The bruising, partisan battle over the Supreme Court nomination of Brett Kavanaugh has created an "improvement in the political environment" for Republicans running for re-election, the executive director of the largest House GOP super PAC told donors.
Though acknowledging House Republican candidates "still face historic headwinds," Corry Bliss, the executive director of the Congressional Leadership Fund, the outside group aligned with House Speaker Paul Ryan, credited the posture of President Donald Trump and the White House's willingness to fight allegations of sexual assault against Kavanaugh with an uptick in GOP numbers.
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"The President and the White House have worked aggressively to improve the political environment over the past two weeks, and now CLF must fight district by district to keep the House," Bliss states in the memo, which was obtained by CNN from a source who received it.
The memo, from the group that has raised $90 million to spend for House Republicans this cycle, addresses one of the key assertions from Republican leaders in the wake of the a fight that turned both deeply partisan and extremely bitter not just in the Senate, but across the country.
While Senate Republican campaigns and GOP advisers have credited the Kavanaugh fight for improving their prospects in several races where Democratic incumbents are seeking to beat back challengers in states won handily in 2016 by Trump, the question of what it would do to House races, where the dynamics are decidedly different, has remained an open one.
"The base is on fire," Senate Majority Leader Mitch McConnell told reporters shortly after the vote to confirm Kavanaugh. "I was talking to several of my political advisers (Friday) about what we're seeing out in the red states is a dramatically rising interest."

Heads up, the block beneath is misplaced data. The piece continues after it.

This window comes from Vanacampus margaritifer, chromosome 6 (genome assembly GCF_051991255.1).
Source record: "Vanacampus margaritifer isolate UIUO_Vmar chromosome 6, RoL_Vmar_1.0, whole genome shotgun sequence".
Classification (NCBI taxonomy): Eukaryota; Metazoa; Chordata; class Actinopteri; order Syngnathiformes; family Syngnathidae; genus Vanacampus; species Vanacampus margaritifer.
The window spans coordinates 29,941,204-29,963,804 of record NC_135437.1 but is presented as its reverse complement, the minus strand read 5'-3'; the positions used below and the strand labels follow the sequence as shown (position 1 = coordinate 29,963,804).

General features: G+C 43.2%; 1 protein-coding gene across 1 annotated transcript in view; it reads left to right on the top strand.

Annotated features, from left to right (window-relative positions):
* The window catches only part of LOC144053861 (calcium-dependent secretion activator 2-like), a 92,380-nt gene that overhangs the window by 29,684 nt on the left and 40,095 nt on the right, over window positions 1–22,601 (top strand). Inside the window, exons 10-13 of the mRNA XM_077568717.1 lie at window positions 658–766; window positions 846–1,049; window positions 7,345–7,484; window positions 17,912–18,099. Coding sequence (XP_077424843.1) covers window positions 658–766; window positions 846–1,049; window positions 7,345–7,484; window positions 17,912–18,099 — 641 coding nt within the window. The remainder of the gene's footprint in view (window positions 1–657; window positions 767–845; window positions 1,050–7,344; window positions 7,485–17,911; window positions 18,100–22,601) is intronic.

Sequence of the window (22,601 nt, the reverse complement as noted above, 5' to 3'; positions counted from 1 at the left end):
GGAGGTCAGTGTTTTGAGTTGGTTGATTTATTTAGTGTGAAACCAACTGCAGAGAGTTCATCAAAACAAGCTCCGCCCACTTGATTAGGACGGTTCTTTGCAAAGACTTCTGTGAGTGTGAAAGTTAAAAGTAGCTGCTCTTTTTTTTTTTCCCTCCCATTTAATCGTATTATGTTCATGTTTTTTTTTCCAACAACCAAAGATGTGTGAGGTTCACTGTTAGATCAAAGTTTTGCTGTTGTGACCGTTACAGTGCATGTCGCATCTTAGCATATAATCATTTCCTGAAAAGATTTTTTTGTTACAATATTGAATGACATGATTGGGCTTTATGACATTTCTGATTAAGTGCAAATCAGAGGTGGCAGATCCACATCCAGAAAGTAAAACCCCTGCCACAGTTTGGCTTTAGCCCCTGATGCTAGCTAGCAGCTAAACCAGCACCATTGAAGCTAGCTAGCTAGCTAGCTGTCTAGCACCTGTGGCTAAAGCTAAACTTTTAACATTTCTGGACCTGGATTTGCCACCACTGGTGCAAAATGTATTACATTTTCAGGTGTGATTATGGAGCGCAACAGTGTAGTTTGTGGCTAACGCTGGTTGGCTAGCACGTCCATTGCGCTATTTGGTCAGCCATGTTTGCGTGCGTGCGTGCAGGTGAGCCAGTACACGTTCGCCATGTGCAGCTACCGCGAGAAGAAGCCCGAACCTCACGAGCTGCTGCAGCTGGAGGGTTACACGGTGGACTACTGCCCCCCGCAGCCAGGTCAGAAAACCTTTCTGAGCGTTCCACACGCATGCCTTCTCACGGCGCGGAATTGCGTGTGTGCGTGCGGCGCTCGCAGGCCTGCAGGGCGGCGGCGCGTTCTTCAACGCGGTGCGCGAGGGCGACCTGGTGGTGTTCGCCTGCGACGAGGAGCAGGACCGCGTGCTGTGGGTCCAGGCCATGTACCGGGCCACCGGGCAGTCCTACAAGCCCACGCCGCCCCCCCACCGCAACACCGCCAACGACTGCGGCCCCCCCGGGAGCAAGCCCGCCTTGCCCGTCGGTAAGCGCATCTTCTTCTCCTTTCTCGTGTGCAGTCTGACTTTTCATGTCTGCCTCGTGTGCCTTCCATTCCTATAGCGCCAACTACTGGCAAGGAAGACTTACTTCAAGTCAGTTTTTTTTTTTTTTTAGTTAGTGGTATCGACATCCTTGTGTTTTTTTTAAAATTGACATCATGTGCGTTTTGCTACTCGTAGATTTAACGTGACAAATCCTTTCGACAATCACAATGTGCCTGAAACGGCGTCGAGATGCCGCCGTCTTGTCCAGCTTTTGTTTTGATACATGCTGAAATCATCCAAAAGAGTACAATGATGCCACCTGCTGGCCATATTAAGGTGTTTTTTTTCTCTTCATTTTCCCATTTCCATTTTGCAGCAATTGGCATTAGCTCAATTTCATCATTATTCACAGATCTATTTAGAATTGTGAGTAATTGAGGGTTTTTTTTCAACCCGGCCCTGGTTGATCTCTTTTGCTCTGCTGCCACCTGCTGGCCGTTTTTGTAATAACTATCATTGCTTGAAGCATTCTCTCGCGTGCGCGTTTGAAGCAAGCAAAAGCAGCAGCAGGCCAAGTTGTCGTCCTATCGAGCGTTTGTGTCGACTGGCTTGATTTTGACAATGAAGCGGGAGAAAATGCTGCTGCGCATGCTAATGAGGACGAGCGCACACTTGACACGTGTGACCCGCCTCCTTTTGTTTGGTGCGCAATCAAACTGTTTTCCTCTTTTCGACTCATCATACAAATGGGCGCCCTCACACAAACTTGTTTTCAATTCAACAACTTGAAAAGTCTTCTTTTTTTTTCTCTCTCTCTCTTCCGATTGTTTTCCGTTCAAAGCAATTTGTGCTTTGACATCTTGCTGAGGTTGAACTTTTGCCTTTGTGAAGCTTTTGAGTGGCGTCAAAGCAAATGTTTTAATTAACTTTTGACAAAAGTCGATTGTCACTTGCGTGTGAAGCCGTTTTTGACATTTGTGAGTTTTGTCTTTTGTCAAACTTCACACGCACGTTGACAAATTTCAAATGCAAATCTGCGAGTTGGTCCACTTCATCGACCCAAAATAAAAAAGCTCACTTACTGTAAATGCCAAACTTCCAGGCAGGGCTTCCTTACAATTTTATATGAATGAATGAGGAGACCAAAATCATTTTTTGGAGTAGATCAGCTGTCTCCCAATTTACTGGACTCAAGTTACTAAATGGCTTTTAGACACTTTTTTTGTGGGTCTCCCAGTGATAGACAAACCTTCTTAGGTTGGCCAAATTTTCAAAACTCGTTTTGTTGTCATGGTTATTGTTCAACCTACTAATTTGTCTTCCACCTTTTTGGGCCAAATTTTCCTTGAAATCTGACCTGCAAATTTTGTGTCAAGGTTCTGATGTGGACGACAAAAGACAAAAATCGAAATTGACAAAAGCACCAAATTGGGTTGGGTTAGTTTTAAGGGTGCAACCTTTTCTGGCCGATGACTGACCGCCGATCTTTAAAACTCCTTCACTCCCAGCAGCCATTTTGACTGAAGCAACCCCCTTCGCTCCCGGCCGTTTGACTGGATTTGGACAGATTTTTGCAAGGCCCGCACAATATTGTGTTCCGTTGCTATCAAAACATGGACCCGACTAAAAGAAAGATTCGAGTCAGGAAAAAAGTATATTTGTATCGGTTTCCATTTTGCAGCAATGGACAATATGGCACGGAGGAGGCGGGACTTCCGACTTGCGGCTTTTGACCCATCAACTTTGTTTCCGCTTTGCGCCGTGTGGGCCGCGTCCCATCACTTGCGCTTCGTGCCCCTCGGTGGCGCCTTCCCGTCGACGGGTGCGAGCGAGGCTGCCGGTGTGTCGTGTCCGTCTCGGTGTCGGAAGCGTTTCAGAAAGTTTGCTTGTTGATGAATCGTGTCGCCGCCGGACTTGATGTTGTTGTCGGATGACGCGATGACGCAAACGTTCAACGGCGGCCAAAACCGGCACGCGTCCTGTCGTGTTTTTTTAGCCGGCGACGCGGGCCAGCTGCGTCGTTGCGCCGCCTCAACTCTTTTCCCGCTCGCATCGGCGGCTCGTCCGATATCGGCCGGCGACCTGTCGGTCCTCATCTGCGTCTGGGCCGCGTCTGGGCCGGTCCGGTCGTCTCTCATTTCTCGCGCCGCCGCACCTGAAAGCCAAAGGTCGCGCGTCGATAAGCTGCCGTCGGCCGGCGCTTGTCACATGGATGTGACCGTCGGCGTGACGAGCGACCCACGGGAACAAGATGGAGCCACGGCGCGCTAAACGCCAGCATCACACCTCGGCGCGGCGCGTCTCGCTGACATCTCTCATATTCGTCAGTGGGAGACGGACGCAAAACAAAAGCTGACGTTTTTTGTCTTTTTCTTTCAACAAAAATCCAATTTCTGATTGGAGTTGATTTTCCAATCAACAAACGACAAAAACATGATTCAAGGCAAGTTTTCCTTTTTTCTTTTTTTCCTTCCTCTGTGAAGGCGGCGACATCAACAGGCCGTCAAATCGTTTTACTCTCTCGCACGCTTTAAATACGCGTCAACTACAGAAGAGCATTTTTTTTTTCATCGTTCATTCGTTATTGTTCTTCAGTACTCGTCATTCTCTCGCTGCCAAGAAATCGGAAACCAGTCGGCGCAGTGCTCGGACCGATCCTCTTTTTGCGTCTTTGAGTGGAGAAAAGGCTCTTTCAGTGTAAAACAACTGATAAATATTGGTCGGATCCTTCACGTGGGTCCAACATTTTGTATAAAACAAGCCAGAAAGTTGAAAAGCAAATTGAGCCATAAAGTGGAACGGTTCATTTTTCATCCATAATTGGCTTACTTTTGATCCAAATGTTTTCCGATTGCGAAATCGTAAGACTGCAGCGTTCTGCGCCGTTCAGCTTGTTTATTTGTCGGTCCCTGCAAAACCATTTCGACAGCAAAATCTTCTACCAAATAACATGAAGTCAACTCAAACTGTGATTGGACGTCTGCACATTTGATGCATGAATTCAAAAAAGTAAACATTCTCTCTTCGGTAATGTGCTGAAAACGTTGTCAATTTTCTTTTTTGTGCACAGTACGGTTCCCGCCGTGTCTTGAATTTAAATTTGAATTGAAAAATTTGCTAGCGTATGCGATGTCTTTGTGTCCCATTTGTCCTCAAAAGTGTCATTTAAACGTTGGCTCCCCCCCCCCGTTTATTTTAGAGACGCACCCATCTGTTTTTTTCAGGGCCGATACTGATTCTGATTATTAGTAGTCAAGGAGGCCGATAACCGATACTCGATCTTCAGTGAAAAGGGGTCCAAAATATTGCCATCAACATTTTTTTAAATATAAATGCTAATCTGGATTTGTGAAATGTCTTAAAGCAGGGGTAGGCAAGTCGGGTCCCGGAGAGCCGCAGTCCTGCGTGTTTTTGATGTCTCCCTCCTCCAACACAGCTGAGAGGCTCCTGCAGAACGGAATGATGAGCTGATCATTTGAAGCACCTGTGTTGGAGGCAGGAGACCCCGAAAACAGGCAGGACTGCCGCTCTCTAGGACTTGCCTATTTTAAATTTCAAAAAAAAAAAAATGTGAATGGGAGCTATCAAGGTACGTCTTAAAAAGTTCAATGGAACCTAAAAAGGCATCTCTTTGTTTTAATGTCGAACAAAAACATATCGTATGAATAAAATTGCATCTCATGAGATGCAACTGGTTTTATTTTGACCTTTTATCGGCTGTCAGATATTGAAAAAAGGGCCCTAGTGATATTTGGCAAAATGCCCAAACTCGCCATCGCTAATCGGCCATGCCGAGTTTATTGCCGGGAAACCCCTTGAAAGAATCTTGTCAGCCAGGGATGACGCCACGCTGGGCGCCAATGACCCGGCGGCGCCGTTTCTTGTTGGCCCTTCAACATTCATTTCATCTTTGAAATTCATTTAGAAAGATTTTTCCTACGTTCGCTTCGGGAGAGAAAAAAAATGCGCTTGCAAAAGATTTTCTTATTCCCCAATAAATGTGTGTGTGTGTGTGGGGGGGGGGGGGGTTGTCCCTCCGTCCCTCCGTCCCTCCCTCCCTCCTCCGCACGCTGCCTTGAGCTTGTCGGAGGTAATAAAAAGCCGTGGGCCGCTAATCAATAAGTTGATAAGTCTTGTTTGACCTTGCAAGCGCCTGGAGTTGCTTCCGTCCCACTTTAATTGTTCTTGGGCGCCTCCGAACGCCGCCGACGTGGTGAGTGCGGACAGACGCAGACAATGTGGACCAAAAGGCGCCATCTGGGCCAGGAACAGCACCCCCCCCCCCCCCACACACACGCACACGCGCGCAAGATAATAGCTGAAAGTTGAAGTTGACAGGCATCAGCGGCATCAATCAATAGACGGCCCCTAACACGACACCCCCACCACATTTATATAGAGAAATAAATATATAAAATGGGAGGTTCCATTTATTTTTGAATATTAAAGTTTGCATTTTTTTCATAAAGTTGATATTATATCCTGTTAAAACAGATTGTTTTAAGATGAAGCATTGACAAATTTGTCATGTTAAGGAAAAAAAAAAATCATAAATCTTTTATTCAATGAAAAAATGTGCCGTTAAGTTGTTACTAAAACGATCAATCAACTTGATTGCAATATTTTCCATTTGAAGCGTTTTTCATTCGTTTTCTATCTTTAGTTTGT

For House Republicans especially, any boost in the overall environment would be welcome. But the dynamic in those races, where many of the growing number of at-risk GOP members are facing electorates not dominated by Trump supporters, but instead by suburban enclaves and women voters who have turned sharply against the President.
"You know, they've won and perhaps there will some letdown now in enthusiasm," Sen. Dick Durbin of Illinois, the second ranking Democrat in the Senate, said Tuesday. "I will just tell you, I'm following the House races now in my state and the Democrats are improving throughout this debate and the latest polls show us within striking distance in four different seats."
Women's support for Democratic candidates remains extremely strong, according to a CNN poll conducted by SSRS. Sixty-three percent of women say they'll vote for the Democrat in the midterms and only a third say they'll vote for the Republican. Men are more closely divided, but tilt in the opposite direction, with half backing the Republican and 45% behind the Democrat.
Democrats remain well ahead of Republicans in a generic ballot matchup, with 54% of likely voters saying they support the Democrat in their district and 41% backing a Republican, according to the poll.
But Ryan, in remarks on Monday, said he too noticed, at least anecdotally, an uptick in Republican base enthusiasm from the Kavanaugh fight.
"I think the Democratic base was already there," Ryan said at an event at the National Press Club. "This definitely -- I could just see it from traveling around the country in the last few days, traveling around Wisconsin -- the Republican base is definitely animated after this."
Bliss, in his memo, said in his group found in uptick in the President's approval in 20 districts polled during peak of the Kavanaugh fight.
"As the Supreme Court battle unfolded, the enthusiasm gap closed across the country, Republicans improved their standing with independent voters, and President Trump's job approval rating improved across the board," Bliss wrote.
But Bliss also acknowledged a series of hurdles, beyond the Democratic voter enthusiasm, House Republicans will have to overcome, from the significant candidate fundraising advantage Democrats have shown in the last quarter to the large number of House Republican retirements that have hamstrung the group's efforts.
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